It is hypothesised that through the effect of Neoteny as a new body extension, Neoteny is able to amplify her memories by exposing herself to external olfactory stimuli with the built environment as a result. By creating a work that is simultaneously technological, functional and symbolically potent, it seeks to expand our notions of what is possible.

  • [1] Refers to a user’s body senses.
  • [2] Refers to awareness of own body and self understanding (Freud, 1915)
  • [3] Refers nonverbal communication which are used to convey information.
  • [4] All our past experiences and memories sit in the unconscious mind (Freud, 1915).

I have been systematically logging and documenting my daily life with and without Neoteny for the past 3 months. Through this period of time I have amplified my memories by expanding my capacity of remembering, which has been increased through the daily exercise with the device Neoteny. I have been documenting my daily experiences at the end of each day and allowing my data to be recorded and analysed during the experiment. The main idea of doing this is to compare my memories and experiences of each day with the written results of my mental images with my physiological data obtained through Electromyography (EMG) signals. Upon completion, I study the relationship between the two avenue of descriptions and representations. Neoteny aims to compare what my documented emotional expressions and narratives reveal, with what the machine reveals through its output. These two representations will eventually complete the bridge with one another after the analysis.

(Hui Sim Chan, 2018)

We move and sense through our body and that reflects who we are.
Eventually, our body is a collection of our past memories and experiences. [1]

Knowing that our body has long been a site of our life history, where our past memories and experiences were formed additionally through the interactions and connections of our five senses with environmental stimuli. If we were meant to start having experiences and memories since we were born, how would they shape us into who we are today? How much awareness do we still have or own to ourselves?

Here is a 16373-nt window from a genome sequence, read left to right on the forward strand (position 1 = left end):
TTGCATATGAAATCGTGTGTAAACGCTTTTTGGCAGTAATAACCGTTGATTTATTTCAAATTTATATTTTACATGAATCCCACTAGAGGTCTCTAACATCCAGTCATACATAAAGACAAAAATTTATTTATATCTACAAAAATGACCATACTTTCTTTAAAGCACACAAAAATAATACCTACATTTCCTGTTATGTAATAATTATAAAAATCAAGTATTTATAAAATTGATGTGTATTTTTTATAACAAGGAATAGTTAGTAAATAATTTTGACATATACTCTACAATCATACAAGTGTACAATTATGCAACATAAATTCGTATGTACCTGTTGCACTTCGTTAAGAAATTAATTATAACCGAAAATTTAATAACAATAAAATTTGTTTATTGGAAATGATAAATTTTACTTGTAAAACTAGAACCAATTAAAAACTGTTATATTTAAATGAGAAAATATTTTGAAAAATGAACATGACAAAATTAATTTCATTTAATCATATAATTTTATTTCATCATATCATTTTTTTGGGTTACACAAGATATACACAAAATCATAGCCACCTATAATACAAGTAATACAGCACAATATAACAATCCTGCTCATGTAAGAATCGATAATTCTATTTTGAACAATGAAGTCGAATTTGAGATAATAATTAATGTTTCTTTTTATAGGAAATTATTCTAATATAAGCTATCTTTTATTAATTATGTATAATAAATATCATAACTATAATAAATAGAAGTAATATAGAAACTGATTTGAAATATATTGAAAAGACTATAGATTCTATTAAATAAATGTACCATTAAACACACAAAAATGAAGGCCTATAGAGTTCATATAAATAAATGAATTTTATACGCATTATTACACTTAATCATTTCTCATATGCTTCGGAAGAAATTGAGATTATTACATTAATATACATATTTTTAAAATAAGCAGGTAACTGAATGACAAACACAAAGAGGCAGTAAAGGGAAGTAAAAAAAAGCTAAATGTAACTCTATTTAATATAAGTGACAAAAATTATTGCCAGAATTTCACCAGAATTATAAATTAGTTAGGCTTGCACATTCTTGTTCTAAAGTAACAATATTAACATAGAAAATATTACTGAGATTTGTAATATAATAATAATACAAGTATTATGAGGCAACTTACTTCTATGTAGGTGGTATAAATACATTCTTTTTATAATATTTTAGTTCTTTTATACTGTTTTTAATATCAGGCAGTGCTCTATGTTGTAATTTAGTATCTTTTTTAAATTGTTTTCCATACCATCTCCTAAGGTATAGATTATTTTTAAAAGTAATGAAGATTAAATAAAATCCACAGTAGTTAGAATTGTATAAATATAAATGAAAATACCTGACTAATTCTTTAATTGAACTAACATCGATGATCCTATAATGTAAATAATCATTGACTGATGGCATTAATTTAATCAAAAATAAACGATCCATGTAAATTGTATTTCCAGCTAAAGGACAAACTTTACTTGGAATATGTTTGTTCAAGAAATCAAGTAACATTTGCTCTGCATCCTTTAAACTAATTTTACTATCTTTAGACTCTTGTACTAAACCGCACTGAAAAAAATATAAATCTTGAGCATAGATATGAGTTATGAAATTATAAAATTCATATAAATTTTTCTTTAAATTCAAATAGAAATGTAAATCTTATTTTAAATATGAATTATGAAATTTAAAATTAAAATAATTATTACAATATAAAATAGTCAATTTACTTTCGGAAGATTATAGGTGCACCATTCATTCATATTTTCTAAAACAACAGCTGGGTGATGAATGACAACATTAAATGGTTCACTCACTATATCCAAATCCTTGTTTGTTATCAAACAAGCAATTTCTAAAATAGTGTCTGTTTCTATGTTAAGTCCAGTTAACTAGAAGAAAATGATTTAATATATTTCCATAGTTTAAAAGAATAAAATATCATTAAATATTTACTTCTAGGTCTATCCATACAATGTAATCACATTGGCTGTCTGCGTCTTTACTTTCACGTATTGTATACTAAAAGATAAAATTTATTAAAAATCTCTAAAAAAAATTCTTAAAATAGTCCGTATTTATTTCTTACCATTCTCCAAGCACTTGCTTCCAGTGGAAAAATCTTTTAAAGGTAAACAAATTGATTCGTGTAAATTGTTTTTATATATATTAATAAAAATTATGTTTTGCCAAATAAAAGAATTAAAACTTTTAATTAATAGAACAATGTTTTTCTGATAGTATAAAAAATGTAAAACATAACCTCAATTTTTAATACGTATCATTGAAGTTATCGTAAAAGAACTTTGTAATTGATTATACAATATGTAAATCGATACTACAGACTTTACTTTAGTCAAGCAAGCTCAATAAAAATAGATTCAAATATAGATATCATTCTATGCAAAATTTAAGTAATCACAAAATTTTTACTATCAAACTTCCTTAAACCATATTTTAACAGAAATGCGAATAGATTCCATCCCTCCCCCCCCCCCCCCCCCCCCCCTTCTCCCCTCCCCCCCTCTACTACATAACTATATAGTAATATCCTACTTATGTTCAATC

Human beings are known for taking their given five sense for granted. It is well into the 21st century while writing this design thesis, where human-technology relationship has been explored. The human of this century has not solely been exposed to body-related technologies [2]. The human-machine interactions (HMI) [3] have very much raised the possibility of having an external device as part of the extended cognition [4] (Clark and Chalmers, 1998).

Our body has become a vessel where systems and ideas are explored and manifested, it’s no longer just a body. [5]

Body extensions or prosthesis [6] with the integration of high-tech functions has been used as a means to amplify the senses to our body by enhancing a user’s physical ability or senses by accommodating the way humans already perform. This thesis will explore the use of human body as a site for future technologies by studying the existing use of prosthesis and its relation to the human perception whilst questioning the future possibility of introducing new body extensions in respect to the human needs (Antonelli, 2008).

So is it possible to design a body extension that are able to amplify human memories and experiences by challenging  our natural five human senses? How do we design and recreate a new body extension that is able to provide a translucent layer of information over to the human senses while at the same time not interrupting the user’s daily activities? To what extent can a  user have a subtle communication between the body and the environment based on this layer of information? It is speculated the human senses and reality will be challenged by the next generation of body extension or prosthesis.

Through the following pages, I:

1. present the discussion and arguments on the future of body extension and the technological context that motivated the creation of this work;